Legislative, Legal & Policy Responses to Business Interruption Caused by COVID-19

covid-19 sign

As an increasing number of businesses deemed “non-essential” are closing their doors or significantly decreasing operations based on social distancing orders, efforts are being accelerated to address the financial impacts. Property and casualty insurance legislation and legal action is beginning to take stage and centers around business interruption coverage.


Property policies with “standard” terms typically include virus exclusions. This means they would not cover damage caused by the coronavirus. Most small and medium sized businesses have this exclusion in their policies.

The standard policy contract language* is as follows:

We will not pay for loss or damage caused directly by any of the following. Such loss or damage is excluded regardless of any other cause of event that contributes concurrently or in any sequence to the loss. These exclusions apply whether or not the loss event results in widespread damage or affects a substantial area …. Virus or Bacteria (1) Any virus, bacterium or other microorganism that induces or is capable of inducing physical distress, illness or disease.”

*Source: Insurance Services Office (ISO)

We expect this contract language would be withheld in a legal hearing and would not result in covered losses if challenged. 

  • There are two less common situations that could cause an insurance policy to be challenged, potentially resulting in covered losses.
  • Standard language was not used in the contract and the insurer was not clear in the language or excluded the word “virus.”
  • The language includes specific endorsed coverage such as infectious disease or loss of attraction.This language is not prevalent and would typically be included but sub-limited.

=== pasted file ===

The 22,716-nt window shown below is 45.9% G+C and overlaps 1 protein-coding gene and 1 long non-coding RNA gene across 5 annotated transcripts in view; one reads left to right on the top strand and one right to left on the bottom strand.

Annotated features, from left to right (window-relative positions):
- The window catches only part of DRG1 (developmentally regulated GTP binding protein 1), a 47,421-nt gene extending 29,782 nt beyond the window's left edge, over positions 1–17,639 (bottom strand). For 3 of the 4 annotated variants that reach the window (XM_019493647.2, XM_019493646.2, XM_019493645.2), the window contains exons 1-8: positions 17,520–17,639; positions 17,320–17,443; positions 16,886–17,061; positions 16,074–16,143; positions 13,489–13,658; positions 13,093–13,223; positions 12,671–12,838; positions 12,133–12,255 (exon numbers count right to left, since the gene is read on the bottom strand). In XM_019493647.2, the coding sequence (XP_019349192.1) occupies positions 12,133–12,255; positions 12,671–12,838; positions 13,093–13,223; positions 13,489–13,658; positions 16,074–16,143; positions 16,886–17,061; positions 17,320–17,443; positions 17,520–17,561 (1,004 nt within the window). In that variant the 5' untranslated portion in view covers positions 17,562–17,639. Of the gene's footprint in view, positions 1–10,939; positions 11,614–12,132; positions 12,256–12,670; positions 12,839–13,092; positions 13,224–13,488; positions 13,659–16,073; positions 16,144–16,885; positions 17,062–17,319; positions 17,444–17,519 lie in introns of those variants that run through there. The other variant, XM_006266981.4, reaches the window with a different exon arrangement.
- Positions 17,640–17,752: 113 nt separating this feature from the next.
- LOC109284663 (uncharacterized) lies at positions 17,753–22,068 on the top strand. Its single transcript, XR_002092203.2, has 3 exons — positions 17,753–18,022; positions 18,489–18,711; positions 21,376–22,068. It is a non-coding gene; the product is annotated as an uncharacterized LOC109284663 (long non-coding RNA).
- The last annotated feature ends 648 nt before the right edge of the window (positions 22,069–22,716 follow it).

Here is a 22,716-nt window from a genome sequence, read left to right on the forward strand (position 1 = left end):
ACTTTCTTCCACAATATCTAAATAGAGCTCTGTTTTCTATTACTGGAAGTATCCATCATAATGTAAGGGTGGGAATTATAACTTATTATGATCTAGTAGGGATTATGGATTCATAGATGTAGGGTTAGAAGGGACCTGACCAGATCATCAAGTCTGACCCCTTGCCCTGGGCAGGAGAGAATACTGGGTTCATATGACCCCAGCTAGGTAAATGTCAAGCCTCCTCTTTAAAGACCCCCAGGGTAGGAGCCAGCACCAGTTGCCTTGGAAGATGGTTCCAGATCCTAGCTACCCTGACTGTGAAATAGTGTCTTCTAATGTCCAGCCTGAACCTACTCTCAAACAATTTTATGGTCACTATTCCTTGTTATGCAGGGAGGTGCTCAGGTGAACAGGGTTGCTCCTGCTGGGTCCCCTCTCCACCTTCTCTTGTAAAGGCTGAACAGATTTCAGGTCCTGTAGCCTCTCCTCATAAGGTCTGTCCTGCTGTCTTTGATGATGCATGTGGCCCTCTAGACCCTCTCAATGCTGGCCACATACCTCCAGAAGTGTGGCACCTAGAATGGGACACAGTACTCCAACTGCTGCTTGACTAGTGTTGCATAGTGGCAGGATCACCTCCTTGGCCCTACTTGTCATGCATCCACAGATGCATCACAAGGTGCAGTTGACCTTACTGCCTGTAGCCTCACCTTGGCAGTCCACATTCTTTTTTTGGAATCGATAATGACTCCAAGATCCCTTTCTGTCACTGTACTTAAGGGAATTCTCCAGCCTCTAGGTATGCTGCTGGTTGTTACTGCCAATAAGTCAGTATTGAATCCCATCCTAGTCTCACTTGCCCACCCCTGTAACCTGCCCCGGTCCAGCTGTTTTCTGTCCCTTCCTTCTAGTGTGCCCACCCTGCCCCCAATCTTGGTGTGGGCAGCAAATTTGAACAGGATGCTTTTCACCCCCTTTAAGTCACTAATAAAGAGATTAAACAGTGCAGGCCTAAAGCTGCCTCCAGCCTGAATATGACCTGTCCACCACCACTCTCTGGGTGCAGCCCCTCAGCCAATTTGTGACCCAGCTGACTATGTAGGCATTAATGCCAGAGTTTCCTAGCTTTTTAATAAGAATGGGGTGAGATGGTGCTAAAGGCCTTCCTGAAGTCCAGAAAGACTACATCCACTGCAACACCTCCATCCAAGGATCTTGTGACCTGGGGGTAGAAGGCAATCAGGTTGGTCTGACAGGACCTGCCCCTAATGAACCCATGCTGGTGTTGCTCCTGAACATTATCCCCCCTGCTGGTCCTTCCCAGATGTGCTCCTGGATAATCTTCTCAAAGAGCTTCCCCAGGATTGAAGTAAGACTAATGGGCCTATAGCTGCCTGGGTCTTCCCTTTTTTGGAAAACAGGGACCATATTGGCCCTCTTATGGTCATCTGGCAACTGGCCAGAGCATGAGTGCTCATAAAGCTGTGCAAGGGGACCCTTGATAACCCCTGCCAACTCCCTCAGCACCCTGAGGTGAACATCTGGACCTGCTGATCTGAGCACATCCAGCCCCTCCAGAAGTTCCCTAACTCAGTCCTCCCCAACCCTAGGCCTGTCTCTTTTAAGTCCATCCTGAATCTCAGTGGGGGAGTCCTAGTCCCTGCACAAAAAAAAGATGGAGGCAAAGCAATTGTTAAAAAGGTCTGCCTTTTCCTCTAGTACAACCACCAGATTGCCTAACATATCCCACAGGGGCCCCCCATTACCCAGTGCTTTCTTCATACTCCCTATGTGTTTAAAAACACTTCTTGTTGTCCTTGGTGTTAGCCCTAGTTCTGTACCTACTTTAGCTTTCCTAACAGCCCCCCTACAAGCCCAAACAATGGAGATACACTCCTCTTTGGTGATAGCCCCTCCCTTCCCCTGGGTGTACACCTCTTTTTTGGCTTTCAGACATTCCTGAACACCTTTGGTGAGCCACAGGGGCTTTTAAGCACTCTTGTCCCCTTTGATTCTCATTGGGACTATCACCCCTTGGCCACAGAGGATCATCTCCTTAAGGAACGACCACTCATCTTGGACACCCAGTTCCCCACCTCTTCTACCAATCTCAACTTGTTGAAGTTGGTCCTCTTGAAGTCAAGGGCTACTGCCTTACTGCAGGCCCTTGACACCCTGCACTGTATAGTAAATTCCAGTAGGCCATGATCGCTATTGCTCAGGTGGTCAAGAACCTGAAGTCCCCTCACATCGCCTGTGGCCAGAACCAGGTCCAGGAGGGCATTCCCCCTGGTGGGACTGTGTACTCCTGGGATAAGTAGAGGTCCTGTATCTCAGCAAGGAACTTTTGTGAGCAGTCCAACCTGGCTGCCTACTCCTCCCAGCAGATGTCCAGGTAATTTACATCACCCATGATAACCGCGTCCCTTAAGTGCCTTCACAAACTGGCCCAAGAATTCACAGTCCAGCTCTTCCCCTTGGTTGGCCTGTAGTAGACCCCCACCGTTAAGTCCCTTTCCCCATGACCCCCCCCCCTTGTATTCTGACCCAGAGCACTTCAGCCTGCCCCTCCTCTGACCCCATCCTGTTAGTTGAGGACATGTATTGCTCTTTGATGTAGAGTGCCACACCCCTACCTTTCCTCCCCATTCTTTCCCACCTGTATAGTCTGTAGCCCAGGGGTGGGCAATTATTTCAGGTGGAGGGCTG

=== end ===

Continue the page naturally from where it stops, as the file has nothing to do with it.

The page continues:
Barring exclusions like a virus, business interruption coverage responds when there is direct physical loss from a covered peril. Physical loss/property damage can be to the insured’s property, a customer or supplier’s property, or a civil authority order prohibiting access to property due to physical loss or property damage.

The standard policy contract language* for this is: 

“Civil Authority When a Covered Cause of Loss causes damage to property other than the property at the described premises, we will pay for the actual loss of Business Income you sustain and necessary Extra Expense caused by action of civil authority that prohibits access to the described premises, provided that both of the following apply:

1. Access to the area immediately surrounding the damaged property is prohibited by civil authority as a result of the damage, and the described premises are within that area but are not more than one mile from the damaged property; and

2. The action of civil authority is taken in response to dangerous physical conditions resulting from the damage or continuation of the covered cause of loss that caused the damage, or the action is taken to enable a civil authority to have unimpeded access to the damaged property.”


When a virus exclusion is not present in the business’ policy, the question becomes whether the physical presence of COVID-19 in an area under civil authority is considered a Covered Cause of Loss. 

The argument for coverage is that COVID-19 should be covered as it is a source of loss because:

  • The virus created physical damage to the property.
  • The property is located within the boundaries of a civil authority shut down.
  • Ongoing dangerous physical conditions exist during the civil authority shut down that are resulting in business interruption losses.